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My most recent arrangement for the Horsley Fammily String Ensemble is an easy Renaissance piece: L'Acceso by Giovanni Gastoldi (1556-1622). It is a balletto, which is a happy song, a vocal piece often about love or describing a pastoral scene with shepherds and nymphs, and containing a refrain ending with a series of nonsense syllables (usually a series of fa-la-las, diri-diri-downs, or hay-nonny-nonnies).
As the term "balletto" might suggest, although a vocal piece, it originated as a dance/song. And, although it is a vocal work, it was quite common in the Renaissance to have some or all of the parts played instrumentally. It could have been done with all singers (one to a part) unaccompanied (a cappella), or one singer on the melody and four instrumentalists on the other parts, or, as arranged here, strictly as an instrumental piece.
If the piece were performed instrumentally (even with pieces which were conceived as instrumental pieces) the instrumentation was not indicated. Any instrument could play a part as long as the notes fit comfortably within the range of the instrument, and as long as the instrument would blend well with the others. Instruments were classified as "haut" (high) or "bas" (low); however, this didn't refer to the range of the instrument, but rather the volume (loudness or softness) of the instrument. Instruments such as lutes, recorders, viols (considered "elegant" instruments) were classified as "bas" (soft). Instruments such as shawms (ancestors of the oboe), violins (considered a "crude" instrument suitable to accompany peasant dancing), cornettos (instruments made of horn ortwo pieces of hollowed out wood joined together and covered in leather with holes drilled in the tube much like a modern clarinet or oboe has its barrel drilled), natural trumpets (more like bugles–valves were still a few hundred years away), and sackbuts (ancestors of the trombone) were classified as "haut" (loud).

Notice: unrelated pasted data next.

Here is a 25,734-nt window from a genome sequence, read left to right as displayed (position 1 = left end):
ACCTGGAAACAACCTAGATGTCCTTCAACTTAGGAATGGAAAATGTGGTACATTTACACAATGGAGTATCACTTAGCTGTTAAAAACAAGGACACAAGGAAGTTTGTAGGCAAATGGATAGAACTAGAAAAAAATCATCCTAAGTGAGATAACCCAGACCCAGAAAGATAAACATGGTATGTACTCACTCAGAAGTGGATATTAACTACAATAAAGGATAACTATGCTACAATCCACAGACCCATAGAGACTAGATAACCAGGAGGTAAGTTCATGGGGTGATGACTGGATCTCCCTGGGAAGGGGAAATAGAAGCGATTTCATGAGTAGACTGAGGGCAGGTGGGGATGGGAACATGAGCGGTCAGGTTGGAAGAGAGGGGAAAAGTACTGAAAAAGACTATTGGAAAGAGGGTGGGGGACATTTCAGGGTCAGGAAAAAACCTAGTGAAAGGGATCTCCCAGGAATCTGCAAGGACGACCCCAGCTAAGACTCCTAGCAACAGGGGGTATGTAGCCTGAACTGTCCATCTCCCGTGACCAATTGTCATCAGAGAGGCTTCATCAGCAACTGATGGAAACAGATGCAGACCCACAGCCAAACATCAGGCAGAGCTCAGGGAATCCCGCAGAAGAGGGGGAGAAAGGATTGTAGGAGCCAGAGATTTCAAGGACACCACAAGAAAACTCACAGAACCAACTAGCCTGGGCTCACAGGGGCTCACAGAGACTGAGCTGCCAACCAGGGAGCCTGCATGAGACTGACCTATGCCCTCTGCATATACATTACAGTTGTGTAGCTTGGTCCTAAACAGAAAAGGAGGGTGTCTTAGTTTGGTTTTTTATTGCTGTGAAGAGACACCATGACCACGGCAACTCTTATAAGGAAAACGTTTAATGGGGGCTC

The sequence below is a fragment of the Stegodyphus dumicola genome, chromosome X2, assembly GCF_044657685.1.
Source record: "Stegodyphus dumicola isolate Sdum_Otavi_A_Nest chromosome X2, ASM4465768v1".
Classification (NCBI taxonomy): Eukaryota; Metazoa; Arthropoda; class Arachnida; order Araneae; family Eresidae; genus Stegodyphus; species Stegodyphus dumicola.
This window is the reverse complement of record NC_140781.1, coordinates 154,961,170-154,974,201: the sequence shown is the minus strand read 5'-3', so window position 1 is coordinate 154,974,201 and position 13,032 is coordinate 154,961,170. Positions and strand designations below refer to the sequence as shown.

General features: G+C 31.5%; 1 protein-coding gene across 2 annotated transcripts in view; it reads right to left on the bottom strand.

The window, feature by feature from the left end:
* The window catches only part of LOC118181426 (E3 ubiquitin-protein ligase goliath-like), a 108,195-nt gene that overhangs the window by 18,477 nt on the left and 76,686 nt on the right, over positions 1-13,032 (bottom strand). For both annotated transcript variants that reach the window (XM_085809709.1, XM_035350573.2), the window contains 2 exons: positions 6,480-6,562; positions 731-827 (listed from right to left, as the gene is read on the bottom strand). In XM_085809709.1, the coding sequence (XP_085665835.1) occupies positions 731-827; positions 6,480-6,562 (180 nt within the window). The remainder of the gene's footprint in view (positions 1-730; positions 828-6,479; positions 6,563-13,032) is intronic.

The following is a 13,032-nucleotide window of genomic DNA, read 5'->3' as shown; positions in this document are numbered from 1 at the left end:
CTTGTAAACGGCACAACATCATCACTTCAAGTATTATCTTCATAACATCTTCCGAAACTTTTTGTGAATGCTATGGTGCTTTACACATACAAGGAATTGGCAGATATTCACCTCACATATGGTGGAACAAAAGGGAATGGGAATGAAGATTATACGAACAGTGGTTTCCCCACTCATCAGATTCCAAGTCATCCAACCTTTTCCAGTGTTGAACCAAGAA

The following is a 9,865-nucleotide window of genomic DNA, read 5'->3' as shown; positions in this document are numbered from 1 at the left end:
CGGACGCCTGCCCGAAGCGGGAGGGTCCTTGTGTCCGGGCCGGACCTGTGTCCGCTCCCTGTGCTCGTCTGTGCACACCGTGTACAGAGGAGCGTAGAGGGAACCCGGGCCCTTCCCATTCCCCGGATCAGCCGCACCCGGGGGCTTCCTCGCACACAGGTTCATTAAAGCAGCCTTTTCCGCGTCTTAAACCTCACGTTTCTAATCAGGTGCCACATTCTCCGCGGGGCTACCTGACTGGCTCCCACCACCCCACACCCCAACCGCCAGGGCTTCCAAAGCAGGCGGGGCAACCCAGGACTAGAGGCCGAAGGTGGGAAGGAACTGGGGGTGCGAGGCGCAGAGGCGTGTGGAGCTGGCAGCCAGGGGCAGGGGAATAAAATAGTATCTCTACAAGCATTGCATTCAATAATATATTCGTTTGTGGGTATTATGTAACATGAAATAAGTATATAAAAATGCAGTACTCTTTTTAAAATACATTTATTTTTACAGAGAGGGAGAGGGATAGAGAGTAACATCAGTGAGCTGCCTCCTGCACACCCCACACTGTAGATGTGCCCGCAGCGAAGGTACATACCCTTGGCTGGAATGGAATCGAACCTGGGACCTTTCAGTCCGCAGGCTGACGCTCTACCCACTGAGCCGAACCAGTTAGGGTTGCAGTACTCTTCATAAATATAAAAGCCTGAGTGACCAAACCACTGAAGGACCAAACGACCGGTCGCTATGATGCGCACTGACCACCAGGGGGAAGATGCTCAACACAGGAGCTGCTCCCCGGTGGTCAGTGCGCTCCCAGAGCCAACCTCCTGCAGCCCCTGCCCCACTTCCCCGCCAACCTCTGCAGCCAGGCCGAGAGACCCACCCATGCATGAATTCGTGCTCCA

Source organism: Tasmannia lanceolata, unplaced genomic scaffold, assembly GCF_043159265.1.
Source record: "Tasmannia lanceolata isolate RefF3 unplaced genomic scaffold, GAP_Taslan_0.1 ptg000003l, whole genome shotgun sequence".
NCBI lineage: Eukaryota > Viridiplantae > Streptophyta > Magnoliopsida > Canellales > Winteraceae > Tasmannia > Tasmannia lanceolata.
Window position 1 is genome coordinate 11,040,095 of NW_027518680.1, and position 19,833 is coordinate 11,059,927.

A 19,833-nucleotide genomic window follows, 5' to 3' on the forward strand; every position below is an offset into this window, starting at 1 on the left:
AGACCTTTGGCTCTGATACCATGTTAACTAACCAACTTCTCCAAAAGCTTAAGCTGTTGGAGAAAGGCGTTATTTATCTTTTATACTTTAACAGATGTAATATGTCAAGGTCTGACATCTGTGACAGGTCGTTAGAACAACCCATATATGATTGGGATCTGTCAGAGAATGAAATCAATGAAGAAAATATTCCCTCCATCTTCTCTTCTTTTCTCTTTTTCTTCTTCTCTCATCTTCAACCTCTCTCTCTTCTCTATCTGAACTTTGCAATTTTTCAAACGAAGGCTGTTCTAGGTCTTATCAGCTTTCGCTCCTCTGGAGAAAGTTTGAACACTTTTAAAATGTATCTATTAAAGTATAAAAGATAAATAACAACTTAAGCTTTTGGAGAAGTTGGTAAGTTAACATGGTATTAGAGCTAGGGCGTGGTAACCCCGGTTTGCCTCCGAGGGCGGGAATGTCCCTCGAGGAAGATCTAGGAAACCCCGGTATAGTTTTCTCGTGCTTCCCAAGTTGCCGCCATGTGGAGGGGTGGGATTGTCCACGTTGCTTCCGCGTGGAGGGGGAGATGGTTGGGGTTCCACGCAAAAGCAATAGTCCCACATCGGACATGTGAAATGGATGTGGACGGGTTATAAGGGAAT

Music was considered a social grace. Everyone was expected to read music, sing, play an instrument, and dance. Anyone lacking those skills sone found himself excluded from most intimate social gatherings.
When one was invited to a home, the host and guests entertained themselves by singing madrigals and balletti, and by playing music on instruments often provided by the host. These instruments were often stored in an elaborately carved or intricately inlaid chest; hence the "chest of viols" or consort of recorders provided the evening's entertainment.